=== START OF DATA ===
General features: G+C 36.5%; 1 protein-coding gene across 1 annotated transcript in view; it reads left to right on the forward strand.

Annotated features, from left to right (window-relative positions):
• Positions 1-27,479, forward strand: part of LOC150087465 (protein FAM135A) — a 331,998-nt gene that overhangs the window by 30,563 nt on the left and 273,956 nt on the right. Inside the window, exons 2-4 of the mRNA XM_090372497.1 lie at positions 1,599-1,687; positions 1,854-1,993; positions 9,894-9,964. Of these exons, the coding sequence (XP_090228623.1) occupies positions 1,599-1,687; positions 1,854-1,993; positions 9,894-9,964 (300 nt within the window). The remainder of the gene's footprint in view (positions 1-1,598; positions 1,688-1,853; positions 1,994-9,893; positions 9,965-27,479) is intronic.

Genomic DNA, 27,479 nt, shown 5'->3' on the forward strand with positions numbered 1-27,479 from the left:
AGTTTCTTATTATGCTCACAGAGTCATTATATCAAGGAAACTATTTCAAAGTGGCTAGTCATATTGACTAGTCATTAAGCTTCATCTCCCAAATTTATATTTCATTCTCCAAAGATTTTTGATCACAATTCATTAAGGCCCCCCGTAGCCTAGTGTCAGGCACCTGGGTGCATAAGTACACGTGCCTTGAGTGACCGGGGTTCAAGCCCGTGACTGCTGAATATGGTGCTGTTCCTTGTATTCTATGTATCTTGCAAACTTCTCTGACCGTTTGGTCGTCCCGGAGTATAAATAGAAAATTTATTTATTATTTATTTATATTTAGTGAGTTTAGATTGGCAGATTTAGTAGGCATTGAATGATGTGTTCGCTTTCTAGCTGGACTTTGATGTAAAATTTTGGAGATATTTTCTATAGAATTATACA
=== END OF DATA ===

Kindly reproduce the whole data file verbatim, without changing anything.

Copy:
General features: G+C 36.5%; 1 protein-coding gene across 1 annotated transcript in view; it reads left to right on the forward strand.

Annotated features, from left to right (window-relative positions):
• Positions 1-27,479, forward strand: part of LOC150087465 (protein FAM135A) — a 331,998-nt gene that overhangs the window by 30,563 nt on the left and 273,956 nt on the right. Inside the window, exons 2-4 of the mRNA XM_090372497.1 lie at positions 1,599-1,687; positions 1,854-1,993; positions 9,894-9,964. Of these exons, the coding sequence (XP_090228623.1) occupies positions 1,599-1,687; positions 1,854-1,993; positions 9,894-9,964 (300 nt within the window). The remainder of the gene's footprint in view (positions 1-1,598; positions 1,688-1,853; positions 1,994-9,893; positions 9,965-27,479) is intronic.

Genomic DNA, 27,479 nt, shown 5'->3' on the forward strand with positions numbered 1-27,479 from the left:
AGTTTCTTATTATGCTCACAGAGTCATTATATCAAGGAAACTATTTCAAAGTGGCTAGTCATATTGACTAGTCATTAAGCTTCATCTCCCAAATTTATATTTCATTCTCCAAAGATTTTTGATCACAATTCATTAAGGCCCCCCGTAGCCTAGTGTCAGGCACCTGGGTGCATAAGTACACGTGCCTTGAGTGACCGGGGTTCAAGCCCGTGACTGCTGAATATGGTGCTGTTCCTTGTATTCTATGTATCTTGCAAACTTCTCTGACCGTTTGGTCGTCCCGGAGTATAAATAGAAAATTTATTTATTATTTATTTATATTTAGTGAGTTTAGATTGGCAGATTTAGTAGGCATTGAATGATGTGTTCGCTTTCTAGCTGGACTTTGATGTAAAATTTTGGAGATATTTTCTATAGAATTATACA